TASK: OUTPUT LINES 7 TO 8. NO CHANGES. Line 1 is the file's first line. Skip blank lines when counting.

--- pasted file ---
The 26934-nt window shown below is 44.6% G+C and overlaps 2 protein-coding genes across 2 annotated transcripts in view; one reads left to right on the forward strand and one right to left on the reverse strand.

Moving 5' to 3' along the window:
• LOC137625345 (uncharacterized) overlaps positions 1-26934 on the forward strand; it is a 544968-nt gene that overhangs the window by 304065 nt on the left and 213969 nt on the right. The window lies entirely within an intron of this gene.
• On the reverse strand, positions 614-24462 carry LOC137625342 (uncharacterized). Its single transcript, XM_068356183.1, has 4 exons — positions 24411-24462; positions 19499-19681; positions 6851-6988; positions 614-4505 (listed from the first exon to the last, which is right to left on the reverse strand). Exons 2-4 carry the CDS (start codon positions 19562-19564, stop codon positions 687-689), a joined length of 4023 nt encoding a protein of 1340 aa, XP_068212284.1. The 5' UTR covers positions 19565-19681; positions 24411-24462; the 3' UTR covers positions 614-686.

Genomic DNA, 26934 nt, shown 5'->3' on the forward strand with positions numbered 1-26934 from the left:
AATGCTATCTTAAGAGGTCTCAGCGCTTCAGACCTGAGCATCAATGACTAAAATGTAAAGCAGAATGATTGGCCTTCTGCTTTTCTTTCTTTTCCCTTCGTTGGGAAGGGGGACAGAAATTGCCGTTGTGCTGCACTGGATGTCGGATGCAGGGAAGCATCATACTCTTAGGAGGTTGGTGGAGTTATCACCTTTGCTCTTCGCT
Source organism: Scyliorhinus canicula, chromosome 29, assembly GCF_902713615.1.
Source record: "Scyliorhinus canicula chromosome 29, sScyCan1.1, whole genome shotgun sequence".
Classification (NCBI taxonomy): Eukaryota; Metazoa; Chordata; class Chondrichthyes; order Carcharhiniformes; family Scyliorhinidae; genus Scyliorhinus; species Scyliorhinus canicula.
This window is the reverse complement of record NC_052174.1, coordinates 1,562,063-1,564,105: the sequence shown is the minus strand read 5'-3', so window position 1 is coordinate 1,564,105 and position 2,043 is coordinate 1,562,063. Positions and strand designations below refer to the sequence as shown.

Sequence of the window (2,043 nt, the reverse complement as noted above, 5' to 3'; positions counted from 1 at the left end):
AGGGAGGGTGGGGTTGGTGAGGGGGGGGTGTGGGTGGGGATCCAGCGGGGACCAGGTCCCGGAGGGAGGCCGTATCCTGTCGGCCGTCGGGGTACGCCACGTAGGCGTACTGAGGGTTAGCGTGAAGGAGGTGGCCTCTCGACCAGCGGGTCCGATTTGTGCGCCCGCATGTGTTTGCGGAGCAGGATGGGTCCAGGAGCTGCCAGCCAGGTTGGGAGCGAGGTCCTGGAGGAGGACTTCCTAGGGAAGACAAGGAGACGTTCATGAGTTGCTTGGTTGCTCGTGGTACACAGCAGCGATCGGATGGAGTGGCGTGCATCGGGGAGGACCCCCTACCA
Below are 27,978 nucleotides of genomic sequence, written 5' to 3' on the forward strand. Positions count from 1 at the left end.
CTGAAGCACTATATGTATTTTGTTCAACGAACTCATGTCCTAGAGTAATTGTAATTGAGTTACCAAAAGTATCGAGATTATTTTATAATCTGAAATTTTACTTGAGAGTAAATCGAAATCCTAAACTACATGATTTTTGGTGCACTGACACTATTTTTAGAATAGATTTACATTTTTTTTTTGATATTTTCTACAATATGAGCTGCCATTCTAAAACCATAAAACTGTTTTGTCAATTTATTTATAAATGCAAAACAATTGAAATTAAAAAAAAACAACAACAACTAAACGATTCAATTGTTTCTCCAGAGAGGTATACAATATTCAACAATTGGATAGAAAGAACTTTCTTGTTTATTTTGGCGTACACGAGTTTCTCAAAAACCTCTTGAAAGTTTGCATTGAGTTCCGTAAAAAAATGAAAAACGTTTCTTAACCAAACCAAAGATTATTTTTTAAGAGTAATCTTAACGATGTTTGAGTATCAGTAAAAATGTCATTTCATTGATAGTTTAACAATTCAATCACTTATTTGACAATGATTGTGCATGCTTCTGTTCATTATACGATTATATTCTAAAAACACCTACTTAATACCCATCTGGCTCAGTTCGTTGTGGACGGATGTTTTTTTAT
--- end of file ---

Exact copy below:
Source organism: Scyliorhinus canicula, chromosome 29, assembly GCF_902713615.1.
Source record: "Scyliorhinus canicula chromosome 29, sScyCan1.1, whole genome shotgun sequence".